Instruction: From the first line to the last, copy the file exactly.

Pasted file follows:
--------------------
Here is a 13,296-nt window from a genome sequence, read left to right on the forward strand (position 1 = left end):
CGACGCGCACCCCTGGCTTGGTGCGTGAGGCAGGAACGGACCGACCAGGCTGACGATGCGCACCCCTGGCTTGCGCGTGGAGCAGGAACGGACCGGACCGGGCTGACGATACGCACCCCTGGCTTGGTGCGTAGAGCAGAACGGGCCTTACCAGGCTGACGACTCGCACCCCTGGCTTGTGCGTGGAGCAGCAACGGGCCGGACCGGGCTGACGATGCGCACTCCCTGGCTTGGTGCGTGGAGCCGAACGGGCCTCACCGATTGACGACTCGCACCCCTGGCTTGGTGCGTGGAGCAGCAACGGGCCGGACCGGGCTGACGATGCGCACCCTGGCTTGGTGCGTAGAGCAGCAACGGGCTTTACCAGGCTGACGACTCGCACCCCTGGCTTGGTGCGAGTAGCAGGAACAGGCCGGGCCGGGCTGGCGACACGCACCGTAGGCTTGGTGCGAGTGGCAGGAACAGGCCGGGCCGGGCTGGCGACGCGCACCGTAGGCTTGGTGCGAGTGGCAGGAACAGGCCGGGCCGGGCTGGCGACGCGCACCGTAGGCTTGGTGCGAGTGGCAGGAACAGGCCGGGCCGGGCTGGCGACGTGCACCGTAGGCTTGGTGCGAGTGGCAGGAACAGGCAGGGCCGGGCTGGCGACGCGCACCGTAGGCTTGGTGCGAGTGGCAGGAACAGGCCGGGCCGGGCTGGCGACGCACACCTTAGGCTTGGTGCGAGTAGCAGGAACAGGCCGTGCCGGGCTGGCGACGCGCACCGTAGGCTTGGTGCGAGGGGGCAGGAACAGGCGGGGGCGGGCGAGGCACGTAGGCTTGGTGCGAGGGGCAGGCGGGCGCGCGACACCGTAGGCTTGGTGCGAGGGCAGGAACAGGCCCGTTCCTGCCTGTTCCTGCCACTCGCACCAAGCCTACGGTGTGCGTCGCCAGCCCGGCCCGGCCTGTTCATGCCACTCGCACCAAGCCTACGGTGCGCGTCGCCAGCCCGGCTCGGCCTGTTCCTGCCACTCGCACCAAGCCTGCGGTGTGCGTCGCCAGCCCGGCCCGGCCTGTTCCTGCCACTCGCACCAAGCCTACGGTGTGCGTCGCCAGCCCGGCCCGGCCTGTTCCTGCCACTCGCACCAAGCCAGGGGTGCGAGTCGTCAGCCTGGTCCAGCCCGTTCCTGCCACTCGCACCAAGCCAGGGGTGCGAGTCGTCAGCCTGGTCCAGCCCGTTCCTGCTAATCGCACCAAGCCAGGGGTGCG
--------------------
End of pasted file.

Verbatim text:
Here is a 13,296-nt window from a genome sequence, read left to right on the forward strand (position 1 = left end):
CGACGCGCACCCCTGGCTTGGTGCGTGAGGCAGGAACGGACCGACCAGGCTGACGATGCGCACCCCTGGCTTGCGCGTGGAGCAGGAACGGACCGGACCGGGCTGACGATACGCACCCCTGGCTTGGTGCGTAGAGCAGAACGGGCCTTACCAGGCTGACGACTCGCACCCCTGGCTTGTGCGTGGAGCAGCAACGGGCCGGACCGGGCTGACGATGCGCACTCCCTGGCTTGGTGCGTGGAGCCGAACGGGCCTCACCGATTGACGACTCGCACCCCTGGCTTGGTGCGTGGAGCAGCAACGGGCCGGACCGGGCTGACGATGCGCACCCTGGCTTGGTGCGTAGAGCAGCAACGGGCTTTACCAGGCTGACGACTCGCACCCCTGGCTTGGTGCGAGTAGCAGGAACAGGCCGGGCCGGGCTGGCGACACGCACCGTAGGCTTGGTGCGAGTGGCAGGAACAGGCCGGGCCGGGCTGGCGACGCGCACCGTAGGCTTGGTGCGAGTGGCAGGAACAGGCCGGGCCGGGCTGGCGACGCGCACCGTAGGCTTGGTGCGAGTGGCAGGAACAGGCCGGGCCGGGCTGGCGACGTGCACCGTAGGCTTGGTGCGAGTGGCAGGAACAGGCAGGGCCGGGCTGGCGACGCGCACCGTAGGCTTGGTGCGAGTGGCAGGAACAGGCCGGGCCGGGCTGGCGACGCACACCTTAGGCTTGGTGCGAGTAGCAGGAACAGGCCGTGCCGGGCTGGCGACGCGCACCGTAGGCTTGGTGCGAGGGGGCAGGAACAGGCGGGGGCGGGCGAGGCACGTAGGCTTGGTGCGAGGGGCAGGCGGGCGCGCGACACCGTAGGCTTGGTGCGAGGGCAGGAACAGGCCCGTTCCTGCCTGTTCCTGCCACTCGCACCAAGCCTACGGTGTGCGTCGCCAGCCCGGCCCGGCCTGTTCATGCCACTCGCACCAAGCCTACGGTGCGCGTCGCCAGCCCGGCTCGGCCTGTTCCTGCCACTCGCACCAAGCCTGCGGTGTGCGTCGCCAGCCCGGCCCGGCCTGTTCCTGCCACTCGCACCAAGCCTACGGTGTGCGTCGCCAGCCCGGCCCGGCCTGTTCCTGCCACTCGCACCAAGCCAGGGGTGCGAGTCGTCAGCCTGGTCCAGCCCGTTCCTGCCACTCGCACCAAGCCAGGGGTGCGAGTCGTCAGCCTGGTCCAGCCCGTTCCTGCTAATCGCACCAAGCCAGGGGTGCG